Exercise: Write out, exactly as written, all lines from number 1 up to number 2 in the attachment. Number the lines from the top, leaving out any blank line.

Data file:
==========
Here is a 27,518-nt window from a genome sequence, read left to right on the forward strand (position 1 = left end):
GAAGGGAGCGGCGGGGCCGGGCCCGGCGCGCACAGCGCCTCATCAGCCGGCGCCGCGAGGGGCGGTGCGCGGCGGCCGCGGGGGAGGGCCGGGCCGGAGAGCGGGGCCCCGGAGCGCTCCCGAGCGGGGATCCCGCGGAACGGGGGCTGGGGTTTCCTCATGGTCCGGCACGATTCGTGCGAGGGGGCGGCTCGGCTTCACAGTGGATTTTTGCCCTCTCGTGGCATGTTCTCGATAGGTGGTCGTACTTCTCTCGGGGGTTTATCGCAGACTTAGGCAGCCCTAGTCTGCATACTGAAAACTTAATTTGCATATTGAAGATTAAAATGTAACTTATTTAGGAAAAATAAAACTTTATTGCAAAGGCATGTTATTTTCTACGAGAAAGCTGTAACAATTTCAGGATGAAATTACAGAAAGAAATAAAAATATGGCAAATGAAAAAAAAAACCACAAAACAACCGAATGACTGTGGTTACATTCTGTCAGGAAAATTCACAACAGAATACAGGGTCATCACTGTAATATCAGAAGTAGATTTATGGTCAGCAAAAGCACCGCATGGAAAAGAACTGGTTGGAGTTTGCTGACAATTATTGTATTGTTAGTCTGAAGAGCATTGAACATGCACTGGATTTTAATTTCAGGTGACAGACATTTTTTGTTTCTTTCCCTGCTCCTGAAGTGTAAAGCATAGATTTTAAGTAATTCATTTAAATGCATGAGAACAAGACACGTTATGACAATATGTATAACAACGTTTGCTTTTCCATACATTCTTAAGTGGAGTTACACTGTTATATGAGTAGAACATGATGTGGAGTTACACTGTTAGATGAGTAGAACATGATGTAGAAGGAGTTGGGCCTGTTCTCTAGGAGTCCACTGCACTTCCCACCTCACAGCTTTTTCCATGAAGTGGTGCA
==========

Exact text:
Here is a 27,518-nt window from a genome sequence, read left to right on the forward strand (position 1 = left end):
GAAGGGAGCGGCGGGGCCGGGCCCGGCGCGCACAGCGCCTCATCAGCCGGCGCCGCGAGGGGCGGTGCGCGGCGGCCGCGGGGGAGGGCCGGGCCGGAGAGCGGGGCCCCGGAGCGCTCCCGAGCGGGGATCCCGCGGAACGGGGGCTGGGGTTTCCTCATGGTCCGGCACGATTCGTGCGAGGGGGCGGCTCGGCTTCACAGTGGATTTTTGCCCTCTCGTGGCATGTTCTCGATAGGTGGTCGTACTTCTCTCGGGGGTTTATCGCAGACTTAGGCAGCCCTAGTCTGCATACTGAAAACTTAATTTGCATATTGAAGATTAAAATGTAACTTATTTAGGAAAAATAAAACTTTATTGCAAAGGCATGTTATTTTCTACGAGAAAGCTGTAACAATTTCAGGATGAAATTACAGAAAGAAATAAAAATATGGCAAATGAAAAAAAAAACCACAAAACAACCGAATGACTGTGGTTACATTCTGTCAGGAAAATTCACAACAGAATACAGGGTCATCACTGTAATATCAGAAGTAGATTTATGGTCAGCAAAAGCACCGCATGGAAAAGAACTGGTTGGAGTTTGCTGACAATTATTGTATTGTTAGTCTGAAGAGCATTGAACATGCACTGGATTTTAATTTCAGGTGACAGACATTTTTTGTTTCTTTCCCTGCTCCTGAAGTGTAAAGCATAGATTTTAAGTAATTCATTTAAATGCATGAGAACAAGACACGTTATGACAATATGTATAACAACGTTTGCTTTTCCATACATTCTTAAGTGGAGTTACACTGTTATATGAGTAGAACATGATGTGGAGTTACACTGTTAGATGAGTAGAACATGATGTAGAAGGAGTTGGGCCTGTTCTCTAGGAGTCCACTGCACTTCCCACCTCACAGCTTTTTCCATGAAGTGGTGCA